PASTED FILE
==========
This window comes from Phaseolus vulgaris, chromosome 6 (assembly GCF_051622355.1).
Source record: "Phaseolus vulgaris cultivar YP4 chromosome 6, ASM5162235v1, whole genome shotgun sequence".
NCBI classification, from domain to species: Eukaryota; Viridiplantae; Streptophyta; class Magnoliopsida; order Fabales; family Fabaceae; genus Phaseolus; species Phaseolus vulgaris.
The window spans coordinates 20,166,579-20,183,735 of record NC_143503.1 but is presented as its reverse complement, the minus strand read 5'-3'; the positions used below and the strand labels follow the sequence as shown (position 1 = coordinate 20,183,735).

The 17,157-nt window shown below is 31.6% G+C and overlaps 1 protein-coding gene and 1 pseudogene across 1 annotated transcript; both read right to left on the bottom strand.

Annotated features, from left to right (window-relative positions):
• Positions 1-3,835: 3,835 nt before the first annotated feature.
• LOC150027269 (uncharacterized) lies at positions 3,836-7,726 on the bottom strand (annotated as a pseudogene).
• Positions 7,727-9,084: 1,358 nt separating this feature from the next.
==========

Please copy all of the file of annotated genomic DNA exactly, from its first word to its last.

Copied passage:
This window comes from Phaseolus vulgaris, chromosome 6 (assembly GCF_051622355.1).
Source record: "Phaseolus vulgaris cultivar YP4 chromosome 6, ASM5162235v1, whole genome shotgun sequence".
NCBI classification, from domain to species: Eukaryota; Viridiplantae; Streptophyta; class Magnoliopsida; order Fabales; family Fabaceae; genus Phaseolus; species Phaseolus vulgaris.
The window spans coordinates 20,166,579-20,183,735 of record NC_143503.1 but is presented as its reverse complement, the minus strand read 5'-3'; the positions used below and the strand labels follow the sequence as shown (position 1 = coordinate 20,183,735).

The 17,157-nt window shown below is 31.6% G+C and overlaps 1 protein-coding gene and 1 pseudogene across 1 annotated transcript; both read right to left on the bottom strand.

Annotated features, from left to right (window-relative positions):
• Positions 1-3,835: 3,835 nt before the first annotated feature.
• LOC150027269 (uncharacterized) lies at positions 3,836-7,726 on the bottom strand (annotated as a pseudogene).
• Positions 7,727-9,084: 1,358 nt separating this feature from the next.